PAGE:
The White House says Justin Trudeau's and Barack Obama's progressive values and shared commitment to tackling global warming ignited a "special relationship" that will result in signature announcements on climate change and cross-border trade.
In a briefing in advance of the Prime Minister's official visit to Washington, senior U.S. officials highlighted the similarities between Mr. Trudeau and President Obama and the promise of an "ambitious" bilateral partnership.
"There is developing a special relationship between this President and the Prime Minister," said Mark Feierstein, a high-ranking member of Mr. Obama's National Security Council. "Both are young leaders with similar visions. Both have a progressive vision of governance. Both are committed to appropriate use of multilateral tools. Both are committed to diversity."
While reluctant to comment on strained relations with the former Conservative government over the environment and the Keystone pipeline, Mr. Obama's special envoy for climate change, Todd Stern, was effusive in describing Mr. Trudeau's approach.
"I will say the climate relationship with Canada really just ramped up dramatically and quickly," Mr. Stern said. "The commitment of both leaders to address this global challenge is real and I expect under their leadership North America will make significant progress this year."
Mr. Stern said the two leaders will unveil environmental initiatives to protect the Arctic, set fuel and emission standards for heavy vehicles and reduce methane gas and so-called black carbon from burning fossil fuels.
Conservative foreign-affairs critic Tony Clement said the measures on methane and black carbon were already "in the pipeline" when Mr. Trudeau assumed power. "I just would say to the Prime Minister, don't try to build this up to be something that it isn't because, ultimately, in terms of substance, this is going to be a relatively substance-free visit," he said.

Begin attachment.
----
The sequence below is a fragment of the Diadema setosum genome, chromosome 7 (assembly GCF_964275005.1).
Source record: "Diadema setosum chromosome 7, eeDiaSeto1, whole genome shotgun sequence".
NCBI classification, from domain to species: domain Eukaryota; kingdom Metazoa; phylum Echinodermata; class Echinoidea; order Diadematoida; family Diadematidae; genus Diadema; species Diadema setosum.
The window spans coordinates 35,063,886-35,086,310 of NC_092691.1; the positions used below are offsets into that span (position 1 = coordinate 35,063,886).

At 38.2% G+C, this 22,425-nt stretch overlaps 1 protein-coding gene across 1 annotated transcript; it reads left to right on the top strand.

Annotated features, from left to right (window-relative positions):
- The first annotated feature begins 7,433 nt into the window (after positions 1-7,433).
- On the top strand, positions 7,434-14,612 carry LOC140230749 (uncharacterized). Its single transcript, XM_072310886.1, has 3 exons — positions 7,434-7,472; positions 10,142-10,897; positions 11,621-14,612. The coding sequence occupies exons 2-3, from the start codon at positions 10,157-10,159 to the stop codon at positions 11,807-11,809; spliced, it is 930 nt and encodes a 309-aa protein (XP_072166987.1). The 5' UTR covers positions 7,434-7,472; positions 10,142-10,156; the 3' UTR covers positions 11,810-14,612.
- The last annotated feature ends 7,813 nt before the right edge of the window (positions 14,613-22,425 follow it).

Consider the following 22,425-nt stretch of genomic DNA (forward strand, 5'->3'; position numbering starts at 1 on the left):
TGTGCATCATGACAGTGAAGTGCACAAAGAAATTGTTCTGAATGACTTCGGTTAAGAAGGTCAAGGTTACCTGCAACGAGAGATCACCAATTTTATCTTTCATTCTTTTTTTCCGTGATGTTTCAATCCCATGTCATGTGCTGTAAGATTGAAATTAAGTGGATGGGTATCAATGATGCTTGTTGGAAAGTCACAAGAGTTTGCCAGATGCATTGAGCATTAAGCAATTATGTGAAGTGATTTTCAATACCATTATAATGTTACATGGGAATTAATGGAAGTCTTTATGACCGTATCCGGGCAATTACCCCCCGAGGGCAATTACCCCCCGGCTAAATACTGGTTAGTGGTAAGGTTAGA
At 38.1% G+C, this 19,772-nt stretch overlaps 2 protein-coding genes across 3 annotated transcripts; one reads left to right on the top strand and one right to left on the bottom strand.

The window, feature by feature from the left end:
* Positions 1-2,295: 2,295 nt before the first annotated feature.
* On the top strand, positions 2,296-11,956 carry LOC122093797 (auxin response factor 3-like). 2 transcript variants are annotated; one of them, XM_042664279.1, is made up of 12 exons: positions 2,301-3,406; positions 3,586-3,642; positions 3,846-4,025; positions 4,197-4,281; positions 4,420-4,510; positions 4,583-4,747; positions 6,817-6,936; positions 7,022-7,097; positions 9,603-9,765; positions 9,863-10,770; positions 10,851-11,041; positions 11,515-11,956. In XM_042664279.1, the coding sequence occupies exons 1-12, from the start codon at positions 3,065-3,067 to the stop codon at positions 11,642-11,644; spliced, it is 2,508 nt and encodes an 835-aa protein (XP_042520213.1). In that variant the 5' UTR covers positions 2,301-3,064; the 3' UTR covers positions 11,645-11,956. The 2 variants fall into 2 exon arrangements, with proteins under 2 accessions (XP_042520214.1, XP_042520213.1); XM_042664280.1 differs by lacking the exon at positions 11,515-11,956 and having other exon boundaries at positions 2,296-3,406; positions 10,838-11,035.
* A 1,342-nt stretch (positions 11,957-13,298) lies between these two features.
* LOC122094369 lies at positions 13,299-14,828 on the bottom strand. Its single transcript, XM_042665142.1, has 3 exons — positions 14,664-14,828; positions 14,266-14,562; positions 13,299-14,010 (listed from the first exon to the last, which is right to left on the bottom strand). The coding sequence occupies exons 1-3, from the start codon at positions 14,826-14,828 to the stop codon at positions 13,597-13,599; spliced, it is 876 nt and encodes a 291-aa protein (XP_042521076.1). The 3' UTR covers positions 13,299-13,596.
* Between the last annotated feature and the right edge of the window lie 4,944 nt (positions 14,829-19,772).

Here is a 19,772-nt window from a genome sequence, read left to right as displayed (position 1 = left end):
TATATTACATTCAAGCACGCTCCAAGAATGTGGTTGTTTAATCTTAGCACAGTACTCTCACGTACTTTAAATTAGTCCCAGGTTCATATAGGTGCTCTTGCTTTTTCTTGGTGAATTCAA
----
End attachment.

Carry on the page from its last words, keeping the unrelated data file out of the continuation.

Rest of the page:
U.S. officials were reluctant to offer concrete details of Thursday's expected announcements but said they would include border-security measures such as U.S. Customs preclearance for manufacturing plants in Canada.
"I don't want to get ahead of what the Prime Minister and the President may be announcing on Thursday but I would anticipate that would be a focal point of their discussions," Mr. Feierstein said.
However, White House officials identified one potential area of conflict, namely Mr. Trudeau's reluctance to publicly endorse the Trans-Pacific Partnership negotiated by the former Conservative government. The Prime Minister had said he wants to hold public consultations before pronouncing on the 12-nation trade pact.
"It is obviously very, very high on the agenda. Among all the trade issues it is probably at the top. Obviously a very important issue for this administration, for President Obama," Mr. Feierstein said. "Obviously we defer to [Mr. Trudeau] and his team as to what he will anticipate saying or not saying during the visit."
The Americans were also tight-lipped about the chances of a concluding a new softwood lumber deal during the Oval Office talks. The 2006 softwood lumber deal expired last October and both countries have until this fall to reach a new agreement or face the possibility that the U.S. Congress and American lumber producers will seek punitive duties against Canadian exports.
Mr. Trudeau will arrive in Washington on Wednesday evening for three days of events including the first U.S. state dinner for a Canadian leader in 19 years. He will also speak to progressive think tanks, take questions from university students and lay a wreath at Arlington National Cemetery.